The New World Order and the Failure of Globalization (BISA, Fuller version)

This paper, submitted to the British International Studies Association (BISA) working group conference in 2002, is a fuller but earlier prepublication version of an analysis of stagnation and divergence  in the world economy which appeared in Pettifor, A (2003) Real World Economic Outlook, pp152-159. Basingstoke: Palgrave MacMillan, pp152-164. Building on the METU paper of 2002 it uses data published by the IMF’s World Economic Outlook team to establish that world GDP per head, calculated in constant 1995 dollars at current market exchange, remained static between 1980 and 2002 and declined absolutely between 1988 and 2002.

Over the same period – ‘globalisation’, understood as the period of intense financial deregulation and the creation of a world market in capital – this article uses the same figures to prove that the income gap between the North and the South has doubled. Inequality is measured as the ratio between GDP per capita in the IMF’s ‘Advanced countries’ and all remaining countries, in current dollars at market exchange rates.

At the beginning of globalisation this ratio was approximately 10 to 1. By 2002 it was nearly 23 to 1.  Over this period the real average GDP per capita of the ‘non-advanced countries’ comprising four-fifths of the world’s population, has fallen absolutely, from $1400 to $1100 per year. This economic failure, the article argues, is the underlying cause of the political instability that characterises the current period. The most basic problem of the world economy has not been solved – the imbalance between the declining relative productivity of the USA and its commercial and military dominance.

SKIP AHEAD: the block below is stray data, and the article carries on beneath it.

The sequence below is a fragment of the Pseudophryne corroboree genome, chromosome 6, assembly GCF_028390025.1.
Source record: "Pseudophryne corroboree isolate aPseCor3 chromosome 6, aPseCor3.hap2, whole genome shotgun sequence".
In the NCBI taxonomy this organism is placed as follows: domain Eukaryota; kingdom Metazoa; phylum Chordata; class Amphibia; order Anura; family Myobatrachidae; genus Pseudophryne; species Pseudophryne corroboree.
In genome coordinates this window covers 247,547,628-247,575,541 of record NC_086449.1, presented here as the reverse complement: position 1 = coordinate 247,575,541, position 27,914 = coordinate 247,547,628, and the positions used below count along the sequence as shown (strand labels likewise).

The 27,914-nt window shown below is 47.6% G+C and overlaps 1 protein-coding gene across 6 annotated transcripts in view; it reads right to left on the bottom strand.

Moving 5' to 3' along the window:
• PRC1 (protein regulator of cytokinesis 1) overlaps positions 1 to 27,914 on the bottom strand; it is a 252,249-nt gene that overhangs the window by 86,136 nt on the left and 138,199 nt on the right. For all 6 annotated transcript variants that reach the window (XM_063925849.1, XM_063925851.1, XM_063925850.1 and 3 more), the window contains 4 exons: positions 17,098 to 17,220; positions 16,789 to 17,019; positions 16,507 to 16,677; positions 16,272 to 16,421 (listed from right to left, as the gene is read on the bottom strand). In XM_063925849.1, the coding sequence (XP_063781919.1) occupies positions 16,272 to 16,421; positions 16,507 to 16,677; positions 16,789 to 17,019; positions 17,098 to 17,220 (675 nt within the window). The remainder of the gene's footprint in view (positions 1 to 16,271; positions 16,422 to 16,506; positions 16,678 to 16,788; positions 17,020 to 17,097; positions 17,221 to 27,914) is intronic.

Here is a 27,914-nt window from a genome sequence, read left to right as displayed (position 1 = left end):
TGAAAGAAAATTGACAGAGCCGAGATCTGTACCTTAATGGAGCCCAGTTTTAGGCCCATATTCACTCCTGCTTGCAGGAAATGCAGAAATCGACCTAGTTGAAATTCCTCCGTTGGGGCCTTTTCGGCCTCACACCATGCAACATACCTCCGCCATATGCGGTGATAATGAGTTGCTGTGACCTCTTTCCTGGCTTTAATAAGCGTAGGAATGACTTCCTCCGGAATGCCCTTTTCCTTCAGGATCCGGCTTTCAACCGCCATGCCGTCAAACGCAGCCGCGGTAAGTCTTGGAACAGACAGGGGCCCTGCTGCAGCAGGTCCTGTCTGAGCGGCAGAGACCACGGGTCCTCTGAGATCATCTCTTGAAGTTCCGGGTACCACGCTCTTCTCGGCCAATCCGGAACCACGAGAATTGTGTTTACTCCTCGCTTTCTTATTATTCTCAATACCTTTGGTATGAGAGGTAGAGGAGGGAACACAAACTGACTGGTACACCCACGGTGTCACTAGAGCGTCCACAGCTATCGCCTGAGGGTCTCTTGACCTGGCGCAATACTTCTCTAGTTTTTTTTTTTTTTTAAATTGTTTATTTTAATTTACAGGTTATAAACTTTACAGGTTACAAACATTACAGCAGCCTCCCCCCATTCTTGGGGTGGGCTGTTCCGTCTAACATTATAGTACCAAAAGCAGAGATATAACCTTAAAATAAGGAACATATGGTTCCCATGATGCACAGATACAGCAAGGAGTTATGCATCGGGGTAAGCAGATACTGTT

The result is predicted to be a unstable period of history as these contradictions work their way through into the political sphere.

The paper launched a two-decade-long enquiry into the nature and causes of international inequality, including my creation of a ‘Data Laboratory’ devoted to making intelligible, for lay observers, the bewildering mass of macroeconomic data available from the World Bank, the IMF, the United Nations and other statistical sources.